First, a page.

When the President of the United States, allegedly possessed of the best bully pulpit in the free world, needs to go on the Super Bowl pre-game show to attract a big audience, you know that something has gone horribly, horribly wrong.
We can't solve that problem here at HealthBlawg, but perhaps we can address the issue that Obama put on the table during the pre-game show: transparency in health reform negotiations.
From the New York Times:
“I want to come back and have a large meeting, Republicans and Democrats, to go through systematically all the best ideas that are out there and move it forward,” Mr. Obama said in the interview from the White House Library.
Mr. Obama challenged Republicans to attend the meeting with their plans for lowering the cost of health insurance and expanding coverage to more than 30 million uninsured Americans. Republican leaders said they welcomed the opportunity and called on Democrats to start the debate from scratch, which the president said he would not do.
The move by Mr. Obama comes after weeks in which the administration has appeared uncertain about how to proceed on his top domestic priority since Republicans captured the Senate seat previously held by Senator Edward M. Kennedy. House and Senate Democrats had been increasingly at odds over what the bill should say, how to move ahead tactically and, in some cases, whether to continue at all.
The idea for the bipartisan meeting, set for Feb. 25, was reached in recent weeks, aides said, as part of the White House strategy to intensify its push to engage Congressional Republicans in policy negotiations, share the burden of governing and put more scrutiny on Republican initiatives.
Mr. Obama’s announcement came after he surprised his rivals in late January by requesting that a session with House Republicans be open to cameras. That meeting produced a spirited 90-minute question-and-answer session with the president that many in the White House viewed as a critical success for Mr. Obama.
In making the gesture on Sunday, Mr. Obama is in effect calling the hand of Republicans who had chastised him for not honoring a campaign pledge to hold health care deliberations in the open, broadcast by C-Span, and for not allowing Republicans at the bargaining table.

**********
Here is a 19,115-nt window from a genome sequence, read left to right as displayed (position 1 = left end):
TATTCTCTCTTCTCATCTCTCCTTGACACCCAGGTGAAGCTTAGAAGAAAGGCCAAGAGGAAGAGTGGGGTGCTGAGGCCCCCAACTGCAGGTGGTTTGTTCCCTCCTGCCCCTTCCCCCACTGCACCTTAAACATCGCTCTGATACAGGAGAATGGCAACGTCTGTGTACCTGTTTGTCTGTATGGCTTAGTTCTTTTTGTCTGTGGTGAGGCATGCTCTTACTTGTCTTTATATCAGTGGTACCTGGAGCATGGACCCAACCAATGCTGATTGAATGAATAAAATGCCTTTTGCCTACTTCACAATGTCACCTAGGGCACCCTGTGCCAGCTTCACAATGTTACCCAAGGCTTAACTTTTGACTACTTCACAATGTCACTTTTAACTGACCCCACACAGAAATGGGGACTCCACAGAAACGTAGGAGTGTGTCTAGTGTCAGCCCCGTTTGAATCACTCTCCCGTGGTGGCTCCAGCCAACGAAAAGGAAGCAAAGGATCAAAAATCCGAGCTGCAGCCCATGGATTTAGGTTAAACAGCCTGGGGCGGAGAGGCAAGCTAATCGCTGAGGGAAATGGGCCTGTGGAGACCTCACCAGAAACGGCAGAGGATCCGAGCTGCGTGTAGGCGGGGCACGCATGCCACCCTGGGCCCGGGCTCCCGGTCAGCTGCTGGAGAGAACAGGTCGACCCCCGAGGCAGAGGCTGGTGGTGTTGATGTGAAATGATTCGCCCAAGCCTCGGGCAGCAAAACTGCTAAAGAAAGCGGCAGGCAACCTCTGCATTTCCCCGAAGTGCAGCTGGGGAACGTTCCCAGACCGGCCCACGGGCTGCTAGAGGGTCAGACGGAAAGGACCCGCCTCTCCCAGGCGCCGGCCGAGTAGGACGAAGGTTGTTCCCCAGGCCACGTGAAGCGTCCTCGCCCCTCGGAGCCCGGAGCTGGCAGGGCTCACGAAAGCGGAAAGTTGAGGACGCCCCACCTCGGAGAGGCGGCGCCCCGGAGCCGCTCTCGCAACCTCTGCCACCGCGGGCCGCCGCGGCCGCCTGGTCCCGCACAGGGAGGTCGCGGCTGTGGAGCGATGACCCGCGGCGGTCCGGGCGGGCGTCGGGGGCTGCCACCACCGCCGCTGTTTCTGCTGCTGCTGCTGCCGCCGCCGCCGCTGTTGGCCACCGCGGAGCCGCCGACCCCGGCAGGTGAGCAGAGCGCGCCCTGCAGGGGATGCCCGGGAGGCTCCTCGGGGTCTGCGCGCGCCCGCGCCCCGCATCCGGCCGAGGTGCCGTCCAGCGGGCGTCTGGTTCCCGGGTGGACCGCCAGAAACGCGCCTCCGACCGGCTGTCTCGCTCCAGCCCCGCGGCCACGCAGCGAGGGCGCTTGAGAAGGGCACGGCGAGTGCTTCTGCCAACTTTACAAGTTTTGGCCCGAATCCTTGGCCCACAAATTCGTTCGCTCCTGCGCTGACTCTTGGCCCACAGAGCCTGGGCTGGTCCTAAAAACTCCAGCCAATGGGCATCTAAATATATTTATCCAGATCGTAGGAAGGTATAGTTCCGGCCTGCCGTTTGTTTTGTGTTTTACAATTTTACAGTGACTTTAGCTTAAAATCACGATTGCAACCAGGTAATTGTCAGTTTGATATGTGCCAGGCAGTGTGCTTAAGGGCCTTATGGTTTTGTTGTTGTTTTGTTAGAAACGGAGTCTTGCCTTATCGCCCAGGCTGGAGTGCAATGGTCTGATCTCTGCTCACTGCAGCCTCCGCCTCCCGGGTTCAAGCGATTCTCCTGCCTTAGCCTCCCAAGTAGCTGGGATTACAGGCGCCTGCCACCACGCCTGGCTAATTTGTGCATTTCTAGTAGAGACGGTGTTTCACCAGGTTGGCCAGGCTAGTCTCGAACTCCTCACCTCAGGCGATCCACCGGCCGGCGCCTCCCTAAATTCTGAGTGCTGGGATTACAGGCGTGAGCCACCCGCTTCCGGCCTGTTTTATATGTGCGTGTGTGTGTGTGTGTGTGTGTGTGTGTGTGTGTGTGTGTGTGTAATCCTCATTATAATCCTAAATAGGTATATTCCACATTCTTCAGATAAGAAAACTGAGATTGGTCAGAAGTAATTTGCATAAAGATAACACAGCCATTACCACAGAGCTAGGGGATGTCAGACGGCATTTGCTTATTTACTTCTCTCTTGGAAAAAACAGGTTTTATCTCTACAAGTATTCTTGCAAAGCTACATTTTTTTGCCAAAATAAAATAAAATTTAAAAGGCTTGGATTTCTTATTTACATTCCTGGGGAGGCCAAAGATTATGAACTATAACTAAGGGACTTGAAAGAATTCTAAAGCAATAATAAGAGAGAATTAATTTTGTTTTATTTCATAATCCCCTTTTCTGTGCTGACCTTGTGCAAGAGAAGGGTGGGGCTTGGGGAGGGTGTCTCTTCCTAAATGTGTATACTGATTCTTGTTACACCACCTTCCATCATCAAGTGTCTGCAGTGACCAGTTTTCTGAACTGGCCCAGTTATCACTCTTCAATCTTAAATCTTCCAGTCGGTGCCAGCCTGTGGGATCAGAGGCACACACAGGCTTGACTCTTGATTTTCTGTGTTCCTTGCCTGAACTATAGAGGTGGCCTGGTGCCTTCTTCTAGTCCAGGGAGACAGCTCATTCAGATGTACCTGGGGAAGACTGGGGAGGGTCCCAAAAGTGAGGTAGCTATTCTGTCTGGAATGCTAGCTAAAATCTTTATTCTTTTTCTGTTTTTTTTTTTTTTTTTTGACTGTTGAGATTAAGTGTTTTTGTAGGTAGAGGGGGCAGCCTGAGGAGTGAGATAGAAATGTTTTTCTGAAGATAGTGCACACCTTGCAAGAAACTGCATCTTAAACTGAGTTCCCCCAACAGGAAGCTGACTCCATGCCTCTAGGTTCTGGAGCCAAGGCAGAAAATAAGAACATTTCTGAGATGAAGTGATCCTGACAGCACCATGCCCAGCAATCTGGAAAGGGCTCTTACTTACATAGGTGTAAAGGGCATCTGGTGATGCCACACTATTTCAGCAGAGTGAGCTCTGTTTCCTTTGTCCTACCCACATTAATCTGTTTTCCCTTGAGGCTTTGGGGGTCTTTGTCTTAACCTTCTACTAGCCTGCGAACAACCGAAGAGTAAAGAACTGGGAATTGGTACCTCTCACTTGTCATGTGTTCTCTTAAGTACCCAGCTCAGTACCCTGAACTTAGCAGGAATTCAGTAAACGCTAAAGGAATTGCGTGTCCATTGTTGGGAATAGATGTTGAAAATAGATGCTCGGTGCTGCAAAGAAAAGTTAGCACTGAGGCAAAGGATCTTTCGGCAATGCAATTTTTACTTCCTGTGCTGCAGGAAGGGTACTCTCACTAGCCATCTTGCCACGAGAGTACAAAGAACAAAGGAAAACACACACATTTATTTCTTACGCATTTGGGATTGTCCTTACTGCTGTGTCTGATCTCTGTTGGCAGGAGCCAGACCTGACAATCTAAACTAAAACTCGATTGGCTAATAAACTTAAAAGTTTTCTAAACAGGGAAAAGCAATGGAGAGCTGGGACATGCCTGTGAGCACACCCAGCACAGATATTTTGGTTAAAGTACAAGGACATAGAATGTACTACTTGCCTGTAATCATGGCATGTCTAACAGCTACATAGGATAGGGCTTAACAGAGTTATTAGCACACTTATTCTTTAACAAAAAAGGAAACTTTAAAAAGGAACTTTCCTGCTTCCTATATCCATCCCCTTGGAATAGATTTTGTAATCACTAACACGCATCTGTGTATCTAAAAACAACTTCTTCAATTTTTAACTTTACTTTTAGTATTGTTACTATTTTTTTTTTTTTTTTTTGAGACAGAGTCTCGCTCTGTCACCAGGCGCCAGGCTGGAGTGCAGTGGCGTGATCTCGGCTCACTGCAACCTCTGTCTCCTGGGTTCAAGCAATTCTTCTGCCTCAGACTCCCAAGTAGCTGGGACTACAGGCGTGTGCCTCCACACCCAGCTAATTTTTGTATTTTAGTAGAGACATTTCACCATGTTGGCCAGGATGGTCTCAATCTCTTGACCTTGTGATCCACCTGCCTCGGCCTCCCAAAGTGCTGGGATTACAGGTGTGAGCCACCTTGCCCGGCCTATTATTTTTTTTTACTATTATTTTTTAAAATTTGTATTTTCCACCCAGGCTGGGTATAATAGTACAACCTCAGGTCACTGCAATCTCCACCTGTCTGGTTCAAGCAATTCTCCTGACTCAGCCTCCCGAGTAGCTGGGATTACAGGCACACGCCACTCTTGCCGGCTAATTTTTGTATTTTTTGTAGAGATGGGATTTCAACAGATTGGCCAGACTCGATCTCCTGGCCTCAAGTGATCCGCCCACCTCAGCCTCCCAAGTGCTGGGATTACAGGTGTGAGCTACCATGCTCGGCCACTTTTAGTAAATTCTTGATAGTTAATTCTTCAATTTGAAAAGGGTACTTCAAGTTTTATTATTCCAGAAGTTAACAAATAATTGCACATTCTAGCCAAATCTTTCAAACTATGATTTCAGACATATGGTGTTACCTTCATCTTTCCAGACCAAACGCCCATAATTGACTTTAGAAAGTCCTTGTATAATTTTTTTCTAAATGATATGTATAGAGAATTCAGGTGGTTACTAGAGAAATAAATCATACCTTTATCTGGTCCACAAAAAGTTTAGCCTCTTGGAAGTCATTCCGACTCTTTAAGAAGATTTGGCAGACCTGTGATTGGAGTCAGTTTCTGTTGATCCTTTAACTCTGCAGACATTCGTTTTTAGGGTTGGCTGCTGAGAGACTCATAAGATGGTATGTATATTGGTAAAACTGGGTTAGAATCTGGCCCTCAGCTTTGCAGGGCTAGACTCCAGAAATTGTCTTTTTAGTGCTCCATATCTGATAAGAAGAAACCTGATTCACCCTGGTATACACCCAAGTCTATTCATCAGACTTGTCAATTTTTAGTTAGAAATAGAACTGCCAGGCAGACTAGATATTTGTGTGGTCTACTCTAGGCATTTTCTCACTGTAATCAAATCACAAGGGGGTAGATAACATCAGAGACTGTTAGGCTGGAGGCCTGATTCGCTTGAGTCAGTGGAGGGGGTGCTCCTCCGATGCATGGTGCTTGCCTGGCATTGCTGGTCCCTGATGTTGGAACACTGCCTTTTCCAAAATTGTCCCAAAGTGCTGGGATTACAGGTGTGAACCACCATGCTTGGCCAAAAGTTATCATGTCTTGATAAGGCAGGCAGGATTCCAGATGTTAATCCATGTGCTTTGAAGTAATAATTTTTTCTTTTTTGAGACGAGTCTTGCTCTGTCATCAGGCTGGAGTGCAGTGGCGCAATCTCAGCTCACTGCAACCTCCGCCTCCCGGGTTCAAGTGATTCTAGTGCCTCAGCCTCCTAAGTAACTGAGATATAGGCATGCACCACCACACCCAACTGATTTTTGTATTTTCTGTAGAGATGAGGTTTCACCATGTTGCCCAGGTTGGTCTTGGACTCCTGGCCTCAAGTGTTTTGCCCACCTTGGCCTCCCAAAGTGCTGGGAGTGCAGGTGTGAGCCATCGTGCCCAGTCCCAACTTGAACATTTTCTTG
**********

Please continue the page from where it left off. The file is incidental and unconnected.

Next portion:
It seems to be incredibly late in the day to be extending a hand across the aisle — and issuing a challenge at the same time — in this way. At the White House health care summit last fall, Obama seemed much more in control, saying, essentially, "You know what I want; send me a bill I can sign." That seemed much more Presidential than issuing a challenge during the Super Bowl pre-game show.
The fallout from Senator Scott Brown's election is felt in this episode, as in numerous other episodes inside and outside the Beltway in the past couple of weeks, yet we really don't have a handle on Brown yet. He could well end up being as much a thorn in the side of the GOP as Lieberman is in the side of the Democratic Party.
Pelosi's desire to turn to small bits and pieces of health care legislation seems sensible, and is consistent with the HealthBlawger's now-tired cry of "incrementalism, baby!" when it comes to health reform, but it is a far cry from the vision set forth by Candidate Obama. There is value to getting something done, but there is also value in setting forth a vision of the future from the Oval Office. Is Obama gearing up for another installment of Health Reform Fight Club, or does he want to get something done? Is he going to be satisfied with the Speaker's patchwork of small steps, or will he push for a broader reform package? Is Obama now more open to transparency in the process only because of the Scott Brown factor? Will his strategy of "outing" Republicans as "the party of no" succeed or backfire? Is it too late to change course, or does the American public's collective memory only go back as far as Super Sunday?
Tune in again next week . . . .
The Harlow Group LLC
Health Care Law and Consulting
Sam Adams says
Too many lawyers not enough Indians … ?
One big bill that solves nothing yet addresses special interests has been, one would hope based on the voice of the people, shown to be a Bad Idea.
Many, targeted, focused smaller bills may work better –
– an option of last resort
– insurance portability
– information portability
– tort reform
– etc …
But isn’t it so like HealthCare to throw elephants at the problem … ?